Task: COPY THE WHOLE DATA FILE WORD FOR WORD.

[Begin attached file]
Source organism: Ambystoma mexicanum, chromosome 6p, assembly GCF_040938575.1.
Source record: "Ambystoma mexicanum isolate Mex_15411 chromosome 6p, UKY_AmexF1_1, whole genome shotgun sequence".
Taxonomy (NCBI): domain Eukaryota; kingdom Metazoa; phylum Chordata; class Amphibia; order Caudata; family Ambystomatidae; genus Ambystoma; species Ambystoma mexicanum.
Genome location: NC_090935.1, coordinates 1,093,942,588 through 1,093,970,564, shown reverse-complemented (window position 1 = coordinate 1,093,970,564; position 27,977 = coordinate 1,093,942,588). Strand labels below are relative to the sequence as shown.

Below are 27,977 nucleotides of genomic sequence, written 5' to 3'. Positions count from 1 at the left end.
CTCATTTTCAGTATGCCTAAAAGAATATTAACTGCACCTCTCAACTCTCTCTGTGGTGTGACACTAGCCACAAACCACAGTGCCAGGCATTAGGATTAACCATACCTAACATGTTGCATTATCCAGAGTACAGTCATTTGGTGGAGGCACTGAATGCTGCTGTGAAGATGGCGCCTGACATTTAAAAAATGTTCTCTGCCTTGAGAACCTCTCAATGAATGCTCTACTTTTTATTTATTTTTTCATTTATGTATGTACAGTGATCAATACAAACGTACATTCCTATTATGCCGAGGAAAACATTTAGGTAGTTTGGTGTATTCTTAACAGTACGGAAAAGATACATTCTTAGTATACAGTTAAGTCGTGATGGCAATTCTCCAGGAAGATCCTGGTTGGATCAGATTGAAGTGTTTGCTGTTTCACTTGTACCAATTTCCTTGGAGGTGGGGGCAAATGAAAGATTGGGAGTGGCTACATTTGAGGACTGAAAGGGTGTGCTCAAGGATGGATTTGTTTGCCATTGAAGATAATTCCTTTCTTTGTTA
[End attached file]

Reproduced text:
Source organism: Ambystoma mexicanum, chromosome 6p, assembly GCF_040938575.1.
Source record: "Ambystoma mexicanum isolate Mex_15411 chromosome 6p, UKY_AmexF1_1, whole genome shotgun sequence".
Taxonomy (NCBI): domain Eukaryota; kingdom Metazoa; phylum Chordata; class Amphibia; order Caudata; family Ambystomatidae; genus Ambystoma; species Ambystoma mexicanum.
Genome location: NC_090935.1, coordinates 1,093,942,588 through 1,093,970,564, shown reverse-complemented (window position 1 = coordinate 1,093,970,564; position 27,977 = coordinate 1,093,942,588). Strand labels below are relative to the sequence as shown.

Below are 27,977 nucleotides of genomic sequence, written 5' to 3'. Positions count from 1 at the left end.
CTCATTTTCAGTATGCCTAAAAGAATATTAACTGCACCTCTCAACTCTCTCTGTGGTGTGACACTAGCCACAAACCACAGTGCCAGGCATTAGGATTAACCATACCTAACATGTTGCATTATCCAGAGTACAGTCATTTGGTGGAGGCACTGAATGCTGCTGTGAAGATGGCGCCTGACATTTAAAAAATGTTCTCTGCCTTGAGAACCTCTCAATGAATGCTCTACTTTTTATTTATTTTTTCATTTATGTATGTACAGTGATCAATACAAACGTACATTCCTATTATGCCGAGGAAAACATTTAGGTAGTTTGGTGTATTCTTAACAGTACGGAAAAGATACATTCTTAGTATACAGTTAAGTCGTGATGGCAATTCTCCAGGAAGATCCTGGTTGGATCAGATTGAAGTGTTTGCTGTTTCACTTGTACCAATTTCCTTGGAGGTGGGGGCAAATGAAAGATTGGGAGTGGCTACATTTGAGGACTGAAAGGGTGTGCTCAAGGATGGATTTGTTTGCCATTGAAGATAATTCCTTTCTTTGTTA